Anti-poverty groups criticise rich countries over G7 tax deal

FILE PHOTO: G7 Finance Ministers meeting in London
·2 min read

By John O'Donnell

FRANKFURT (Reuters) - Anti-poverty campaigners on Monday criticised a deal reached by seven wealthy countries to impose a minimum tax on multinational companies, saying it would benefit rich nations at the expense of the poor.

Finance Ministers from the Group of Seven advanced economies agreed on Saturday to back the creation of a global minimum corporate tax rate of at least 15%, aiming to squeeze more money out of multinationals such as Amazon and Google and reduce their incentive to shift profits to low-tax offshore havens.

Oxfam and Eurodad, a network of development agencies, said the new regime would entitle big companies' home countries, often in the United States or Europe, to a larger share of the tax, leaving little for poor states where multinationals also operate.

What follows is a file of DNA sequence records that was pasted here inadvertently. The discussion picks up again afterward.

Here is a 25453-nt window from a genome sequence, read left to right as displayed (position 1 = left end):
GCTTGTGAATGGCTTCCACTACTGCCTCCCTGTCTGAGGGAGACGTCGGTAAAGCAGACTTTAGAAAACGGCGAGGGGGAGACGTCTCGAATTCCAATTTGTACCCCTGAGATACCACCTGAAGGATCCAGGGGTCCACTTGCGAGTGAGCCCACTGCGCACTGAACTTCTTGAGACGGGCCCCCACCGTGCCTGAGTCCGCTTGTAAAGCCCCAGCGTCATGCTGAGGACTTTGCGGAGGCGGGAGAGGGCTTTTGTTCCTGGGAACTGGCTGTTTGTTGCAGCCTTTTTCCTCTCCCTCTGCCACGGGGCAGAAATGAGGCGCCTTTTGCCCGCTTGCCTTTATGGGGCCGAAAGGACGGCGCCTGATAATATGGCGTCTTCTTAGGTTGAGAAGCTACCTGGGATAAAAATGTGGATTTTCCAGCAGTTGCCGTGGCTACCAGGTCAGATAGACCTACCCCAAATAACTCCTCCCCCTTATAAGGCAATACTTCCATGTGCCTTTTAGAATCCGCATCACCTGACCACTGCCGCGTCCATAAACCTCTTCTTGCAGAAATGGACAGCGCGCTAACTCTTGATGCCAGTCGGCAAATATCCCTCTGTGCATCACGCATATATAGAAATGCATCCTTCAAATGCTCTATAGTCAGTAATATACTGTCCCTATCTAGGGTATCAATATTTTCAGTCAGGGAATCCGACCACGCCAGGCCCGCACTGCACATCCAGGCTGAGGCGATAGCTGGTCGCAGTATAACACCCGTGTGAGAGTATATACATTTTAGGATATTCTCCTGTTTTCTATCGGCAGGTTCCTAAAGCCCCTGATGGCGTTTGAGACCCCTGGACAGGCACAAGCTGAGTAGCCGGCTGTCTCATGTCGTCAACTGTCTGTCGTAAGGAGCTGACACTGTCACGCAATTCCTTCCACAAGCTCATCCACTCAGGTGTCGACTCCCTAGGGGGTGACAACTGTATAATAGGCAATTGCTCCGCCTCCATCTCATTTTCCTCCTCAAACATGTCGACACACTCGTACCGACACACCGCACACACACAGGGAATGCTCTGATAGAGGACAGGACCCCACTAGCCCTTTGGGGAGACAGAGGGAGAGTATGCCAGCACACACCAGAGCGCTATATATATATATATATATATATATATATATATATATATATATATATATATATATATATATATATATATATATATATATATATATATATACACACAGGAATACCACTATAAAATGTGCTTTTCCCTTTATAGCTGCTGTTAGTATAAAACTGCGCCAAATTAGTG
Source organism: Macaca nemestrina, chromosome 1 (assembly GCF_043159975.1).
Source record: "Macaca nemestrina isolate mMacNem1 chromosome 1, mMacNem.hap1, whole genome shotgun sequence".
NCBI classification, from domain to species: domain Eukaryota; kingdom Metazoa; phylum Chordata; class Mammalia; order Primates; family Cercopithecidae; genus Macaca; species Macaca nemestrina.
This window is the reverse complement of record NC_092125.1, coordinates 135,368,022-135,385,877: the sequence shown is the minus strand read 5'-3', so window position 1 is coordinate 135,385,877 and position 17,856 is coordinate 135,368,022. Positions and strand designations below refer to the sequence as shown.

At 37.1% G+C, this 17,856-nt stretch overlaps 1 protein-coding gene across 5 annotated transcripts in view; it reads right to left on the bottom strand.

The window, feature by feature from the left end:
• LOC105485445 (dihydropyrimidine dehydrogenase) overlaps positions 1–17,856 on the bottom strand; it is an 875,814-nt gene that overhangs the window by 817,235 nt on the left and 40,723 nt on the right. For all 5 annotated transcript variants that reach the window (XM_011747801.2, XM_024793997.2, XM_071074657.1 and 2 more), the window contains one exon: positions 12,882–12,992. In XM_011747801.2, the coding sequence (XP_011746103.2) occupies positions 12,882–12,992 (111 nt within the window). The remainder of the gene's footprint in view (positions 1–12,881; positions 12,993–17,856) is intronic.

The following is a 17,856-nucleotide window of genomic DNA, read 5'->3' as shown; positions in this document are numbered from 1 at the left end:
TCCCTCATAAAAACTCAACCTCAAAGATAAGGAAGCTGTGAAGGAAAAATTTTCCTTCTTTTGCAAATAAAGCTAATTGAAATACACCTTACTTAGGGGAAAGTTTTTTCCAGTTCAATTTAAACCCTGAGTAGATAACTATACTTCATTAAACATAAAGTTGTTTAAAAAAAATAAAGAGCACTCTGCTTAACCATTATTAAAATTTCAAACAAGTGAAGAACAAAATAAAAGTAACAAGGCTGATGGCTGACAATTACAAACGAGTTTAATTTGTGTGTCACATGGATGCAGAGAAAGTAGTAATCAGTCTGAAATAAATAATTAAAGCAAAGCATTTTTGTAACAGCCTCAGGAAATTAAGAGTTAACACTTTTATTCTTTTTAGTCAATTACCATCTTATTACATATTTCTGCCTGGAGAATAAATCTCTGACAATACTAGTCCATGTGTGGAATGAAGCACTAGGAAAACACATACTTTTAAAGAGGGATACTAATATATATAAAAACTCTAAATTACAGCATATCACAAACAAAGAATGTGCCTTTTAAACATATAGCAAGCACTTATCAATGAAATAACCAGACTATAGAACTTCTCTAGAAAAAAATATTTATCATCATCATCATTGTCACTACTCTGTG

"The G7 is a small club of rich and powerful countries," said Tove Ryding of Eurodad. "They have a big interest in standing together. They have written a deal that benefits them."

Christian Hallum, a tax expert with Oxfam, said: "It is definitely skewed to the rich and unfair on the poor."

He said a country hosting a company's headquarters had more clout in the scheme, adding: "This will see a massive transfer of money to rich countries."

That criticism was echoed by the Tax Justice Network, a reform campaign group, which also said the agreement was unfair.

Eurodad's Ryding said that although many smaller countries might be pressured into accepting the terms, larger ones such as India could resist.

The Organisation for Economic Co-operation and Development, which helped drive wider tax reform, denied the deal would unfairly benefit the United States.

A recent study suggested the European Union could get an extra 50 billion euros in tax from multinationals if a minimum global corporate tax of 15% was agreed.

The proposal is part of a reworking of rules for taxing multinationals and big technology firms such as Alphabet and Facebook, which now often pay very little tax, despite huge revenues, by setting up offices in low-tax countries such as Ireland, Luxembourg or the Netherlands.

(Reporting By John O'Donnell, Editing by Timothy Heritage)

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